Next up was Li Fangwu, Assistant Secretary General of the China Advertising Association. He began by mentioning that it was in 1978 when the ad industry as we know it (or don’t) today was “restored”, presumably as part of the Beijing Spring, currently with 170,000 agencies and over a million employees, which is quite staggering. However, Mr. Fangwu was forthcoming as he showed that year-on-year advertising turnover had declined since 2005, which made Zeitgeist realise that China is not completely immune to the effects of a recession. Most amazing was the advertising law dating from 1994, currently under revision. The levels of bureaucracy involved in getting advertisements legally processed was stupefying. Hopefully the blurry pictures below of the numerous government bodies needed to rubber-stamp their approval of a campaign gives an impression of the dizzying complexity currently involved. The word ‘byzantine’ comes to mind.
Nick Blunden of Profero was up next, who spent part of the beginning of the conference polishing up his presentation sat on the row in front of Zeitgeist and a colleague. Mr. Blunden was full to the brim with interesting, topical statistics proving the oft-proved power of the Internet etc. One of the more interesting stats was that smartphone handsets will find their way into the hands of 250m pairs of hands this year, quite a figure. Among some of the more innovative and intriguing case studies he mentioned were Pepsi’s superb Refresh campaign, Lufthansa’s MySkyStatus and Diageo’s Windsor campaign in Korea. Last but certainly not least was Chris Macdonald, CEO of McCann Erickson did his best to convince Zeitgeist that he shouldn’t shoot off to the Cote d’Azur when the Olympics (and the unwashed masses in their millions) descend upon London in 2012. An informative talk all round, and surely but a taste of things to come as China’s sphere of influence grows.
“The trouble with market research is that people don’t think how they feel, they don’t say what they think, and they don’t do what they say”
– David Ogilvy
On Wednesday night, part of the Zeitgeist entity found itself at a Holiday Inn. No, it was not part of a dare. The Account Planners Group [APG] had chosen this venue in central London to host a conference on neuroscience, with specific reference to its application in marketing. Neuromarketing involves using tools, tasks or tests from the realm of cognitive psychology and neuroscience to measure non-conscious reactions in the brain to marketing stimuli. The use of the above image was made even more appropriate given that the organiser of these events goes by the name Steve Martin (I kid you not). AdAge recently featured a pretty good article on the subject.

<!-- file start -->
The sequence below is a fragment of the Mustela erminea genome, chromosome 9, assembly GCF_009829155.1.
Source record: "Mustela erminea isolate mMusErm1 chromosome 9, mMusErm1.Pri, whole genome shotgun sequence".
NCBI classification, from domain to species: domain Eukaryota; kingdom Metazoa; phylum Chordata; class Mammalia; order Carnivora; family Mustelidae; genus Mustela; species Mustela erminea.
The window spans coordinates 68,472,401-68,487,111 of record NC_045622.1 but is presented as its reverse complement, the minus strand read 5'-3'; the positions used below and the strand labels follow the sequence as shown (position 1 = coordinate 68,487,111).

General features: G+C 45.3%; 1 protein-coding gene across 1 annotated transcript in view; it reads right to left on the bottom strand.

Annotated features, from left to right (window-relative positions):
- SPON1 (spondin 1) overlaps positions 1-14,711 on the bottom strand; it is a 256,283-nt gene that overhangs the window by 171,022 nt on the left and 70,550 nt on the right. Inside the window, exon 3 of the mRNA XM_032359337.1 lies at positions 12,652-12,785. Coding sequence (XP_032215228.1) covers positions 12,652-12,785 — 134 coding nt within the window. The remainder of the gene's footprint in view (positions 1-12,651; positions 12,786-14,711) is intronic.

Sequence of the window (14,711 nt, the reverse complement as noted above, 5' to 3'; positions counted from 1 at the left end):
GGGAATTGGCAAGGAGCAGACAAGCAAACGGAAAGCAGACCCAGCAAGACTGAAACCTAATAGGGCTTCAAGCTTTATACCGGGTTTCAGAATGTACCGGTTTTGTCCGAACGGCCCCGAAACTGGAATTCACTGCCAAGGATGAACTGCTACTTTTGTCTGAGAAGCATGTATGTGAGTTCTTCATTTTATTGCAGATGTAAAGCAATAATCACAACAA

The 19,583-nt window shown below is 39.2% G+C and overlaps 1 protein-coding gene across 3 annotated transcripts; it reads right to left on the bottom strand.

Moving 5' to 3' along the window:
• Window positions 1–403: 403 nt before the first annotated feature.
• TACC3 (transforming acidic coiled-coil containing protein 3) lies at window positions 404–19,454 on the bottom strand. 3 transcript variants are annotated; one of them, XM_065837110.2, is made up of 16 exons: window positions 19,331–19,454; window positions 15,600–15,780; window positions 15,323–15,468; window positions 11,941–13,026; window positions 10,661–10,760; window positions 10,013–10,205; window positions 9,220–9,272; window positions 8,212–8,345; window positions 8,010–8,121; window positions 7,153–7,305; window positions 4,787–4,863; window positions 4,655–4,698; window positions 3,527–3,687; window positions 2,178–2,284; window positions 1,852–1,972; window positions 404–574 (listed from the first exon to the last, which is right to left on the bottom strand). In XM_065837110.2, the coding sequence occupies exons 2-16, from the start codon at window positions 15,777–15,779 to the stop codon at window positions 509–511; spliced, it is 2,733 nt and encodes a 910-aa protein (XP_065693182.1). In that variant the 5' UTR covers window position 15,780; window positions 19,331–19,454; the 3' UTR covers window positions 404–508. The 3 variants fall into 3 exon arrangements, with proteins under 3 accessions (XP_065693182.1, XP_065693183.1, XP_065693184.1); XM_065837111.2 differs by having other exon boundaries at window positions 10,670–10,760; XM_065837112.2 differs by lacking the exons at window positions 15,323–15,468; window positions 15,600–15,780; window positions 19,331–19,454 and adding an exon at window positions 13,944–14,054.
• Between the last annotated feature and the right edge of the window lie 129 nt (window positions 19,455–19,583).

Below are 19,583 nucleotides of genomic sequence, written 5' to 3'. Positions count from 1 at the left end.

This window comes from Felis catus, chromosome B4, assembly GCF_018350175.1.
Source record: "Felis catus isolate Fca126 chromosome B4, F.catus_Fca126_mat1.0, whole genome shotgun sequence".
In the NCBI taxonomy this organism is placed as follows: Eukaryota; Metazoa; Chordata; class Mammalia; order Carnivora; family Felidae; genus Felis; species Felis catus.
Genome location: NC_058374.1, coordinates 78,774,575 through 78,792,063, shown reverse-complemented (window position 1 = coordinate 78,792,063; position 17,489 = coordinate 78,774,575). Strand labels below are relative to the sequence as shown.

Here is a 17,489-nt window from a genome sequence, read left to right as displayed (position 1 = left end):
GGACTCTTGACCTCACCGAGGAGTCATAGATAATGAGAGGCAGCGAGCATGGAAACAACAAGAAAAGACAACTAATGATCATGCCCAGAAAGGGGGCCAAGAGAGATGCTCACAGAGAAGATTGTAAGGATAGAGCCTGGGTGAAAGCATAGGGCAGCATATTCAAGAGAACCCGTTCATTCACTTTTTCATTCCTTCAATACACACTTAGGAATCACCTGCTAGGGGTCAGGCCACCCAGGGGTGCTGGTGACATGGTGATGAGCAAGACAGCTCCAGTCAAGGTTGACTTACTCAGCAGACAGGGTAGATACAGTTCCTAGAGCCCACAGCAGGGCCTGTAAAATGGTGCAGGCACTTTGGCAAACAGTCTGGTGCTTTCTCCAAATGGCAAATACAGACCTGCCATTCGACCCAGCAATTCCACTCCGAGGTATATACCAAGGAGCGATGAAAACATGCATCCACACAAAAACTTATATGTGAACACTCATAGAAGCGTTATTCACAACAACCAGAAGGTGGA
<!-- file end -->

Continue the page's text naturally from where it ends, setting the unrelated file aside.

Our host for the evening was Gemma Calvert. As Warwick University notes, “In 1997, Professor Calvert established the world’s first neuromarketing consultancy, Neurosense Limited, which has undertaken numerous fMRI studies for clients in the advertising, marketing and pharmaceutical industries. The company’s clients include Unilever, Viacom Brand Solutionts, GMTV, Omnicom, Quest International and McDonald’s Europe. This expertise has formed the basis for the establishment of a dedicated academic group at WDL which aims to help marketers and manufacturers understand how the brain responds to products/fragrances, brand extensions, packaging design and marketing messages.”
Ms Calvert began by talking of Descartes, one of the leading figures of the Enlightenment, who espoused philosophies on the inherent superiority of human beings to primates, because we had the rational mind. But then, more recently, in the 90s, some dude came along called Damasio. Damasio claimed that we were at heart (or rather, in brain) emotional beings ruled by emotive impulses. This theory, it turns out, is closer to the truth. While our brains have expanded as we have evolved, our limbic brain sits comfortably over our reptilian one, and our neocortex rests on this. The cortex makes our rational decision for us, while the more base parts of our brain do the instinctive “fight or flight”, “must have sex now” stuff. Unfortunately for those supporting the rational part of our brain however, the cortex makes no decisions without consulting the limbic part, subconsciously. Our brain is unable to tune into all the information it needs to, so sometimes we block out things that we see as extraneous. This is dangerous as it can lead to unexpected dangers down the road (see global recession and the premise of Black Swan). It’s well-illustrated by the following video: